So – keep in mind that all physical NICs connecting to the same Distributed Switch must be on the same Layer 2. If the underlying physical NICs are on separate Layer 3 networks, and these Layer 3 networks have connectivity to each other, it doesn’t matter – the VMs in the port groups will not be able to communicate. 

And this is where NSX comes in. Using the concept of VXLANs, NSX stretches a Layer 2 network across Layer 3. Basically it encapsulates the Layer 2 traffic within Layer 3 packets and gives the illusion of all VMs being on the same Layer 2 network – but this illusion is what Network Virtualization if all about, right? :) VXLAN is an overlay

VXLAN encapsulates Layer 2 frames in UDP packets. The VXLAN is like a tunnel to which all the hosts connecting to this VXLAN hook into. On each host there’s something called a Virtual Tunnel End Point (VTEP) which is the “thing” that actually hooks into the VXLAN. If a VXLAN is a Distributed Switch made up of physical NICs from the host, the VTEP is the VMKernel ports of this Distributed Switch that do the actual communication (like how vMotion traffic between two hosts happens via the VMKernel ports you assign for vMotion). In fact, during an NSX install you install three VIBs on the ESXi hosts – one of these enhances the existing Distributed Switch with VXLAN capabilities (the encapsulation stuff  I mentioned above). 

Once you have NSX you can create multiple Logical Switches. These are basically VXLAN switches that operate like Layer 2 switches but can actually stretch multiple Layer 3 networks. Logical Switches are overlay switches. ;o) Each Logical Switch corresponds to one VXLAN. 

ps. VXLAN is one of the cool features of NSX. The other cool features are the Distributed Logical Router (DLR) and the Distributed Firewall (DFW). I mentioned that a ESXi host has 3 VIBs installed as part of NSX, and that one of them is VXLAN functionality? Well the other two are DLR and DFW (god, so many acronyms!). Prior to DLR if an ESXi host had two VMs connected to different Distributed Switches, and if these two hosts wanted to talk to each other, the traffic would go down from one of the VMs, to the host, to the underlying physical network router, and back to the host and up to the VM on the other Distributed Switch. But with DLR, the ESXi hypervisor kernel can do Layer 3 routing too, so it will simply send traffic directly to the VM in the other Distributed Switch. 

Similarly, DFW just means each ESXi hypervisor can also apply firewall rules to the packets, so you don’t need one centralized firewall place any more. You simply create rules and push it out to the ESXi hosts and they can do firewalling between VMs. Everything is virtual! :)

pps. Some other jargon. East-West traffic means network traffic that’s usually within or between servers (ESXi hosts in our case). North-South traffic means any other network traffic – basically, traffic that goes out of this layer of ESXi hosts. With NSX you try and have more traffic East-West rather than North-South.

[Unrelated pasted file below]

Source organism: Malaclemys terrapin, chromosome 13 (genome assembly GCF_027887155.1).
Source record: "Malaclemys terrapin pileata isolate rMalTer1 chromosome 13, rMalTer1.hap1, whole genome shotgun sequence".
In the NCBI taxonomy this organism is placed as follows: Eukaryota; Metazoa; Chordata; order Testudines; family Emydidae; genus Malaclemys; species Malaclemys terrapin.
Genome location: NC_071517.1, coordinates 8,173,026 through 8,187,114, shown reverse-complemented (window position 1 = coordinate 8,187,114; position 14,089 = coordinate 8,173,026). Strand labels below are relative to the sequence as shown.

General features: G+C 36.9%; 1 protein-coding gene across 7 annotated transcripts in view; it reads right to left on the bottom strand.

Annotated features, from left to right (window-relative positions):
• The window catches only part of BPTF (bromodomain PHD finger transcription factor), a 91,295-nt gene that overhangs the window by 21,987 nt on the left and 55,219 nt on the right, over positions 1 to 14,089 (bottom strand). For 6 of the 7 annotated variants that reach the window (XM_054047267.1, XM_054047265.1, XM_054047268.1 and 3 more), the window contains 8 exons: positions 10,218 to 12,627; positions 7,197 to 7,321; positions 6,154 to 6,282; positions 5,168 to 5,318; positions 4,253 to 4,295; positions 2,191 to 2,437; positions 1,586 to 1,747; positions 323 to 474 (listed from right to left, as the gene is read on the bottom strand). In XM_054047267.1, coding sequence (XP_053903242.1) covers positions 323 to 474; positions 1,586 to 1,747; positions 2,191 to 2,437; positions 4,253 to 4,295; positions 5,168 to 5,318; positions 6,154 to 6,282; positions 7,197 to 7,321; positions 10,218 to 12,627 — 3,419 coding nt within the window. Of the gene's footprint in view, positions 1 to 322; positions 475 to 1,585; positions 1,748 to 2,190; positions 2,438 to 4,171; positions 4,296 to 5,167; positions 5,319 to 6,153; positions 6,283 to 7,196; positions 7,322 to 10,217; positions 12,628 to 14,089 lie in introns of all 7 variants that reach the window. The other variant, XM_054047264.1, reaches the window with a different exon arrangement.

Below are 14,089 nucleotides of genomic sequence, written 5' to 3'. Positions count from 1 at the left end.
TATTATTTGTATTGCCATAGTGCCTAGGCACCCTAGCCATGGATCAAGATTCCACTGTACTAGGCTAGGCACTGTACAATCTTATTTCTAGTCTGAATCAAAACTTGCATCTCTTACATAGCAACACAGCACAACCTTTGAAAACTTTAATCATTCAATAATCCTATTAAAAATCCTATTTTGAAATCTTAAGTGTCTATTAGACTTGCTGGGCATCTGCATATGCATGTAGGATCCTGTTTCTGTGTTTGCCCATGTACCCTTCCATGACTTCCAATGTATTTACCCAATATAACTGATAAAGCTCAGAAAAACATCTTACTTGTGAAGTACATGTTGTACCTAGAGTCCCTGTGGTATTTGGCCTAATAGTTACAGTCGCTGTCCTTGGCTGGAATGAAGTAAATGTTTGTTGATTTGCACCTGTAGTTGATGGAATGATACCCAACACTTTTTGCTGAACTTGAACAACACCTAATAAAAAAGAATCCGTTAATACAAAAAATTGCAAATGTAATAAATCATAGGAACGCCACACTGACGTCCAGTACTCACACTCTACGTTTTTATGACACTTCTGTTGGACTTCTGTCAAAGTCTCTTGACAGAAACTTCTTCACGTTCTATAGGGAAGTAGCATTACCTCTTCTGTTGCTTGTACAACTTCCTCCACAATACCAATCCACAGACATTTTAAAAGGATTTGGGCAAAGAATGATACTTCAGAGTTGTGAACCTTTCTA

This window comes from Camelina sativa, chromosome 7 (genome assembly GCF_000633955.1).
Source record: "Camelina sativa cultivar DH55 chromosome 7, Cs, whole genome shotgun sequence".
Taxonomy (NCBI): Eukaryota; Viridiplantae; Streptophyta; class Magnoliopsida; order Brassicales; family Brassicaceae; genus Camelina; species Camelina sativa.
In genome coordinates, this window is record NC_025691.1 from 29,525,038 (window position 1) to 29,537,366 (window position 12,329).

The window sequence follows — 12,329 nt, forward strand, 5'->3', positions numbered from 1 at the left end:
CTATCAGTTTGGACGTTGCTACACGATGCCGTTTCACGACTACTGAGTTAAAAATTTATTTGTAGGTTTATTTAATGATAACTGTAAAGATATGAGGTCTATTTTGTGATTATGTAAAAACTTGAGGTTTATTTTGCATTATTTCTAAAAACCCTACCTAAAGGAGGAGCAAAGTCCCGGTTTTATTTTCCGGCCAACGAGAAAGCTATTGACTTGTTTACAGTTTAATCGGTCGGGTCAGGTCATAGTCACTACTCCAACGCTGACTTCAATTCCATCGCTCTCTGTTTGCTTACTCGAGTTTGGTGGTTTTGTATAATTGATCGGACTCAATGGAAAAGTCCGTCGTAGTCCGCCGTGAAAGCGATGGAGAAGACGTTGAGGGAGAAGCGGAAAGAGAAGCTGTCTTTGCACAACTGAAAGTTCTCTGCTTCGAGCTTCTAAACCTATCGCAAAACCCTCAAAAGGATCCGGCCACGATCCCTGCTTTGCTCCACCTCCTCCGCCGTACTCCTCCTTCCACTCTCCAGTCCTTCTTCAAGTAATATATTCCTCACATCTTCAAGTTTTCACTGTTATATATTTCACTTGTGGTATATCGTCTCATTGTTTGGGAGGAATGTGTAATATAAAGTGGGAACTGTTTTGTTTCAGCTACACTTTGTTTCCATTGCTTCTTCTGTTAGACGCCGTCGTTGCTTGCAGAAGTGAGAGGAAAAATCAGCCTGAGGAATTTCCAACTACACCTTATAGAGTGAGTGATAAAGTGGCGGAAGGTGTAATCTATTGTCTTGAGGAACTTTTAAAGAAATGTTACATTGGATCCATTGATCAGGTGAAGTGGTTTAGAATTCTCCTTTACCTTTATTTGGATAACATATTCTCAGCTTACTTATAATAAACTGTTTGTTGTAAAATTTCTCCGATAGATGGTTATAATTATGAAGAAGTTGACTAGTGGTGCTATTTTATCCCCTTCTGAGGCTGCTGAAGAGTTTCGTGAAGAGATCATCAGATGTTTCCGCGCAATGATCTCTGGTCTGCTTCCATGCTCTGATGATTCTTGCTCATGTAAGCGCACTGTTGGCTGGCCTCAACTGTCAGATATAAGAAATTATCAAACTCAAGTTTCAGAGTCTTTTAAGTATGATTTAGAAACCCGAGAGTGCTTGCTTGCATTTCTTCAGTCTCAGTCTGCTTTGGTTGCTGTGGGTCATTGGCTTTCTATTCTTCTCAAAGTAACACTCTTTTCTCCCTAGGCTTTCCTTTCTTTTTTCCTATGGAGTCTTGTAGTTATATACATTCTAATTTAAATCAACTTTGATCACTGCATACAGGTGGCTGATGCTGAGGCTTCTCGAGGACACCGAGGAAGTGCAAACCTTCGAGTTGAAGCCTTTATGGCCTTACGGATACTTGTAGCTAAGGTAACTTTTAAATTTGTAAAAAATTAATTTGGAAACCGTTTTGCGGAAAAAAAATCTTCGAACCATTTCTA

TIL: Transparent Page Sharing (TPS) between VMs is disabled by default

(TIL is short for “Today I Learned” by the way).

I always thought an ESXi host did some page sharing of VM memory between the VMs running on it. The feature is called Transparent Page Sharing (TPS) and it was something I remember from my VMware course and also read in blog posts such as this and this. The idea is that if you have (say) a bunch of Server 2012R2 VMs running on a host, it’s quite likely these VMs have quite a bit of common stuff between them in RAM, so it makes sense for the ESXi host to share that common stuff between the hosts. So even if each VM has (say) 4 GB RAM assigned to it, and there’s about 2GB worth of stuff common between the VMs, the host only needs to use 2GB shared RAM + 2 x 2GB private RAM for a total of 6GB RAM. 

Apart from this as the host is under increased memory pressure it resorts to techniques like ballooning and memory swapping to free up some RAM for itself. 

I even made a script today to list out all the VMs in our environment that have greater than 8GB RAM assigned to them and are powered on and to list the amount of shared RAM (just for my own info). 

Anyhow – around 2015 VMware stopped page sharing of VM memory between VMs. VMware calls this sort of RAM sharing as inter-VM TPS. Apparently this is a security risk and VMware likes to ship their products as secure by default, so via some patches to the 5.x series (and as default in the 6.x series) it turned off inter-VM TPS and introduced some controls that allow IT Admins to turn this on if they so wish. Intra-VM TPS is still enabled – i.e. the ESXi host will do page sharing within each VM – but it not longer does page sharing between VMs by default. 

Using the newly introduced controls, however, it is possible to enable inter-VM TPS for all VMs, or selectively between some VMs. Quoting from this blog post